"The Coronavirus not only snatched away their ability to earn a living, but it also meant more incidents of domestic violence. Deprived of money to buy their daily shot or drugs, men took it out on the women"
“The result is that the girls join their mothers in the sex trade while the boys get involved in various criminal activities,” she said.
Many operating in the urban areas are also those, who, having been duped by tempting offers of employment, leave their homes in rural areas to travel to unfamiliar cities, only to find that the promised job is not quite what it was described as. Then some find themselves pregnant and abandoned by their partners.
Take a look at the many advertisements in the advert pages in the newspapers, or even the internet and you will find hundreds of adverts by massage parlours. Though not explicitly stated, many also offer sexual favours as part of the package. Here again, most of those working in these parlours are those who have arrived in Colombo or other cities from distant places.
"A coordinator at an organisation that assists such marginalised groups by providing advice and connecting them to public health services says these are not ‘sex workers but sex labourers"
Though sex work is looked down upon by society, most of today’s youth do not feel so restricted. Many have learnt to interact with clients through smartphones instead of standing at street corners to ply their trade.
Despite all this, the fact remains that a vast number of those who have been working in the trade are now left high and dry with no income owing to health risks posed by COVID-19, and will need assistance finding alternate employment. Some may throw caution in the air and continue in the trade; after all, keeping their children fed and clothed will be more important than their health.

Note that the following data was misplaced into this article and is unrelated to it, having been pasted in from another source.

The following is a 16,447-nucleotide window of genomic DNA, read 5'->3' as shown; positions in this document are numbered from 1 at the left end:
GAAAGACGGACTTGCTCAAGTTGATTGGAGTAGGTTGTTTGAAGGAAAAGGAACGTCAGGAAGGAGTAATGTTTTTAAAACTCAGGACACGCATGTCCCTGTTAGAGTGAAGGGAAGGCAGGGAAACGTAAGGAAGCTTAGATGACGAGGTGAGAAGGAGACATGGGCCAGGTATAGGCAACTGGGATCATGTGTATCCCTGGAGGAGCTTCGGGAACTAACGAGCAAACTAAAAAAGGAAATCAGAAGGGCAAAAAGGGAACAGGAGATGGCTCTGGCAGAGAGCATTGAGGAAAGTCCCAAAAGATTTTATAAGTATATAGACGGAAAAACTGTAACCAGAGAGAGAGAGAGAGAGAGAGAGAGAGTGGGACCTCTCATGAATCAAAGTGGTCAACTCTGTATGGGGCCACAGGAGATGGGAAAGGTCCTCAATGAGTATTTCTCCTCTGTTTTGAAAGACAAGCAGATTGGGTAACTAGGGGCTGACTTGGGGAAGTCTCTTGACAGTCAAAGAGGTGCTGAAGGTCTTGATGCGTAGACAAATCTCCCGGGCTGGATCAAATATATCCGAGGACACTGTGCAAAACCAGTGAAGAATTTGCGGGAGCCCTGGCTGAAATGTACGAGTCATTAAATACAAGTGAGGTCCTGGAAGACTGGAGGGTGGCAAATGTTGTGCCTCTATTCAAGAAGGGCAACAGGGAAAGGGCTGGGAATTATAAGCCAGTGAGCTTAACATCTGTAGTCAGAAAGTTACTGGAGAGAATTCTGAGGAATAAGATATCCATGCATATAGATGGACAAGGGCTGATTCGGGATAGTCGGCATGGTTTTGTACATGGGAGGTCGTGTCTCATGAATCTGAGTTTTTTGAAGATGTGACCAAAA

Ever since the outbreak in the country, many non-profit organisations and community groups have been looking after the needs of these people, providing food and other essentials to keep body and soul together. With no fixed abode to prove residency, or simply because they are not registered with the system, a majority of these workers had been overlooked when the government provided financial assistance to those affected by the COVID-19 pandemic.
Avanka Lanka believes, that this is a golden opportunity for society to come together in finding alternate employment, or providing job skill training and pave the way for sex workers and their families to make poverty a thing of their past. However, we need to keep in mind, that whatever alternate employment offered should be something that would bring them an income close to or equivalent to what they earn as sex workers.
Sex workers must be motivated to move out of that trade and take up a profession that is more secure in terms of finances and their health. Therefore, they must be offered well thought out programmes that would bring in a good income.
More importantly, it is time they are accepted by society as human beings with equal rights, like everyone else.
Let’s start to think to look at things differently in the New normal.